Local program aims to help residents avoid diabetes, develop healthy habits
By Tyler Stocks
Wednesday, August 28, 2019
Diabetes is the seventh leading cause of death in Pitt County according to a 2017 State of the County Health Report.
Statewide, more than 2,900 people die from the disease and North Carolina ranks 17th nationally, averaging 23.6 deaths per 100,000 people according to the Centers for Disease Control and Prevention.
And of the 30 million Americans who have diabetes, 90 to 95 percent have Type 2 diabetes.
Unlike Type I diabetes where the body doesn't produce insulin or produces very little, Type 2 diabetes over produces the hormone and the pancreas can't use it correctly.
To combat the issue, the CDC established a year long program called PreventT2. The program features an approach that is proven to prevent or delay type 2 diabetes.
An information session on the program will be held at 1 p.m. today at Fountain Presbyterian Church, 5851 E. Lang St., Fountain. The program is $25 for the year, however, scholarships are available.
Program coordinator, Carolina Collier said that the purpose of the program is to promote healthy lifestyle changes which include proper nutrition an exercise regimens in order to prevent Type 2 diabetes.
According to Collier, most people are at risk for having pre-diabetes which is a precursor to Type 2 diabetes.
"Pre-diabetes is basically a state where your blood sugar or hemoglobin A1C is elevated but it's not so high that it qualifies as being Type 2 diabetes," Collier said. "It's still something we want to pay attention to because those elevated numbers are basically telling us that we are starting to get into a risky place for being diagnosed with Type II diabetes.
"It's important to address it now before it becomes diabetes. Because you can be cured of pre-diabetes but not Type II diabetes," she said.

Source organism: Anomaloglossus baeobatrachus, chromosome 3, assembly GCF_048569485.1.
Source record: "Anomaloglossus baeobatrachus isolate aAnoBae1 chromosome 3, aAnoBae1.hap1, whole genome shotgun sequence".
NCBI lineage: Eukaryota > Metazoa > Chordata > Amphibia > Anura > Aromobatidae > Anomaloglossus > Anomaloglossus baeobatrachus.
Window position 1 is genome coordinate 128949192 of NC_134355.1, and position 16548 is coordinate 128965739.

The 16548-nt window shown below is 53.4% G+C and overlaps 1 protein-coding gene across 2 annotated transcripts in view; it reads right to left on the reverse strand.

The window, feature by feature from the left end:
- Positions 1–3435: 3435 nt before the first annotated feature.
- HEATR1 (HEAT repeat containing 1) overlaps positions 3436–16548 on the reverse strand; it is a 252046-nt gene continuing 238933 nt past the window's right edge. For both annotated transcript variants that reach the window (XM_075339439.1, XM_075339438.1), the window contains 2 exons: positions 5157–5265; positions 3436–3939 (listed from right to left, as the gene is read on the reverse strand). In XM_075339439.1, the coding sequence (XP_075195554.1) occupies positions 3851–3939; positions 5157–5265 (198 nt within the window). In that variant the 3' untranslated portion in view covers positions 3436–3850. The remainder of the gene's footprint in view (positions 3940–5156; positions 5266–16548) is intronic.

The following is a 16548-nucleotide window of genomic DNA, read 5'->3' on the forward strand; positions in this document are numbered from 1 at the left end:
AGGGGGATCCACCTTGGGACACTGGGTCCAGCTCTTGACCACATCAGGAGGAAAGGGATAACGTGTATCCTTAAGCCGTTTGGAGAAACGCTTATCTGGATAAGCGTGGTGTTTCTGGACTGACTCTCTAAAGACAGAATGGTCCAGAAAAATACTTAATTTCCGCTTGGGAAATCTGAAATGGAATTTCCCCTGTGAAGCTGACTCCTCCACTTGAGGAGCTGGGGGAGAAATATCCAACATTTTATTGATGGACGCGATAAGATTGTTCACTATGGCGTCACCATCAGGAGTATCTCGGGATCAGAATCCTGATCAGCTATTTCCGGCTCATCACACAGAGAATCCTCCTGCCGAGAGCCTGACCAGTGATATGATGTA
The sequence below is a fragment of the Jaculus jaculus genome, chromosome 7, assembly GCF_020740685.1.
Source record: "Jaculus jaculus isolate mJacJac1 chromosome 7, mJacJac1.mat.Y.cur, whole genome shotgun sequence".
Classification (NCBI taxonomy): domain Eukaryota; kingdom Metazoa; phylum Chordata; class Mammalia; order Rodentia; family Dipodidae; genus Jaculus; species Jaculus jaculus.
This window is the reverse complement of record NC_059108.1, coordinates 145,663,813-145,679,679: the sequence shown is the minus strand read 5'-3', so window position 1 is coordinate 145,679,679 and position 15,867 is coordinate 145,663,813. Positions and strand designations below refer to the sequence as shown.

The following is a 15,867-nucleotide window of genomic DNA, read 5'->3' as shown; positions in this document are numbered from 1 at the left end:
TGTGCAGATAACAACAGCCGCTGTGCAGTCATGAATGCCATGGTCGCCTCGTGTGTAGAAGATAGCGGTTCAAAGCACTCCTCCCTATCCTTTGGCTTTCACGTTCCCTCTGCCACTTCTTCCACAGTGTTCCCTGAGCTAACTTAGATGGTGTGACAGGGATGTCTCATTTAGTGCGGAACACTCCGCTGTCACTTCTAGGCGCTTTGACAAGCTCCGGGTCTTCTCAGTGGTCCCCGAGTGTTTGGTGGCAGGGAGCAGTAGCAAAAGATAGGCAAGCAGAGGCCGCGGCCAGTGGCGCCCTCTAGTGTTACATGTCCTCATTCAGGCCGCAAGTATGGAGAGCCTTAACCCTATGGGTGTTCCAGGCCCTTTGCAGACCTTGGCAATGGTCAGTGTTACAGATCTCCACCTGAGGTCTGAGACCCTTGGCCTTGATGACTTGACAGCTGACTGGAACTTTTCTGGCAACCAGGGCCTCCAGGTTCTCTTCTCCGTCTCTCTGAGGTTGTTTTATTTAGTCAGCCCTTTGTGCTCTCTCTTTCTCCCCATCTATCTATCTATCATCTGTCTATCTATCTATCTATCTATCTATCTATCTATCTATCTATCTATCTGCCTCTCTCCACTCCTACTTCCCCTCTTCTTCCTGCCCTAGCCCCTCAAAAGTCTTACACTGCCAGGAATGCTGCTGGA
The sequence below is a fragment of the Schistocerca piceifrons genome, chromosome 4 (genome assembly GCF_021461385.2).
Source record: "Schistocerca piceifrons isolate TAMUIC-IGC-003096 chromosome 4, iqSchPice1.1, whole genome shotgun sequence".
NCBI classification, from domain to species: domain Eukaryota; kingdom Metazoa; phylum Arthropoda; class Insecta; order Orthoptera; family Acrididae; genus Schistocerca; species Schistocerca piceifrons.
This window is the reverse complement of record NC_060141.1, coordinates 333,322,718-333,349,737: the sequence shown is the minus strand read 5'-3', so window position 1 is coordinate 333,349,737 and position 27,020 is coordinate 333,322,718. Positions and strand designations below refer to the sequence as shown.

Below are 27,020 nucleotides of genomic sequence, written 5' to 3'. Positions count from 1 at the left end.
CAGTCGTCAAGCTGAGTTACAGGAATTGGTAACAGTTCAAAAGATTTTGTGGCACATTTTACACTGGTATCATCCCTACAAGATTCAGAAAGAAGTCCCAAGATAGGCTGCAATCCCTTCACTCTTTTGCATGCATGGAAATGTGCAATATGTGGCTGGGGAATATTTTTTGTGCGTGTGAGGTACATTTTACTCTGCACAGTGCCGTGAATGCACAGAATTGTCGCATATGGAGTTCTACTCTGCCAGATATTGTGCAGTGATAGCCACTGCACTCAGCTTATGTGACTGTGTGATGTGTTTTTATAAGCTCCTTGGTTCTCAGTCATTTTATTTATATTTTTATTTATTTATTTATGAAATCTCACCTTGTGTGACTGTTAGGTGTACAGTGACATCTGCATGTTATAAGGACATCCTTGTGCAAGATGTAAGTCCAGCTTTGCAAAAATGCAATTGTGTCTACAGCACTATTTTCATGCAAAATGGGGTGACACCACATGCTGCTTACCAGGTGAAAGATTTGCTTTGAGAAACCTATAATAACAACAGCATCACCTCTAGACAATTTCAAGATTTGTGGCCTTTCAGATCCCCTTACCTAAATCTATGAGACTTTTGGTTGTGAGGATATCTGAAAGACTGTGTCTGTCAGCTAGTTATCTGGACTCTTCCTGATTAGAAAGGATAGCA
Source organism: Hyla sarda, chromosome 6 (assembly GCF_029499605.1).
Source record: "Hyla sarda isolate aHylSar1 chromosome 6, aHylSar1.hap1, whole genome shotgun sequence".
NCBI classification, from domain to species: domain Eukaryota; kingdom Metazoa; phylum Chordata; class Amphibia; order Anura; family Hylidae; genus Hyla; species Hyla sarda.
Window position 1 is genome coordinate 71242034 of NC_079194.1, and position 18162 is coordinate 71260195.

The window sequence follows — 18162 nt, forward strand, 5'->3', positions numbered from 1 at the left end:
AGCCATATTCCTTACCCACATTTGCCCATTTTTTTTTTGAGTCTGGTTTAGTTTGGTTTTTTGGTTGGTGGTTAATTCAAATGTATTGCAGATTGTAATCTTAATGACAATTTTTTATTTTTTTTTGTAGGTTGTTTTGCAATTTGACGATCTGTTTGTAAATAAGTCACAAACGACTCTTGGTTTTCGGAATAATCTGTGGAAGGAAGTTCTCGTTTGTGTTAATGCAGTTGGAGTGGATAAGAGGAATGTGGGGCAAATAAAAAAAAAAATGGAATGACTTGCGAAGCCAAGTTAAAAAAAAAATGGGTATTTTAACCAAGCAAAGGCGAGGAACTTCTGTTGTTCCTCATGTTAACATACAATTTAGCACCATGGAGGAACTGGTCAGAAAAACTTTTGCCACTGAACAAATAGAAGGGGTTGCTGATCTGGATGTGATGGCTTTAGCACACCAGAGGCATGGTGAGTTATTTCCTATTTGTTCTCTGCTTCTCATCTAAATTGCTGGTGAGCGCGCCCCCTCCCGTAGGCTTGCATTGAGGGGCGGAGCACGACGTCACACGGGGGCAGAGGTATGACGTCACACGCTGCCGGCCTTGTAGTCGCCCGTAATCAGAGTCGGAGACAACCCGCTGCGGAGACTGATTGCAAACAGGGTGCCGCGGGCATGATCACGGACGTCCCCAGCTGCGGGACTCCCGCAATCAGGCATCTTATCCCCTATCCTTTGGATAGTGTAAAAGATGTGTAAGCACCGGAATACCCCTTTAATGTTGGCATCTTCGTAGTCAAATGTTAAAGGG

Collier said the program provides incentives for participants while also empowering them to make better choices that will enhance their quality of life.
"We focus on lifestyle changes and we meet throughout the year," she said. "We do group-based education about lifestyle changes and the two main goals of the program are to help people exercise up to 150 minutes per week as well as to lose five to seven percent of their starting weight."
The Mayo Clinic recommends the following for reducing your risk of developing Type 2 diabetes
- Get more physical activity
- Get plenty of fiber
- Go for whole grains
- Lose extra weight
- Skip fad diets and just make healthier choices
Diabetes is preventable even if one has a family history.
"A lot of people feel like they have to get diabetes because it runs in their family but that's not necessarily true," Collier said. "If you take good care of your body through a healthy diet and physical activity throughout the week, you absolutely do not have to develop Type 2 diabetes.
"Diabetes is something that is really important to address and it's certainly something that's on the rise right now," she said. "It's really important to take control over it before it takes control over you."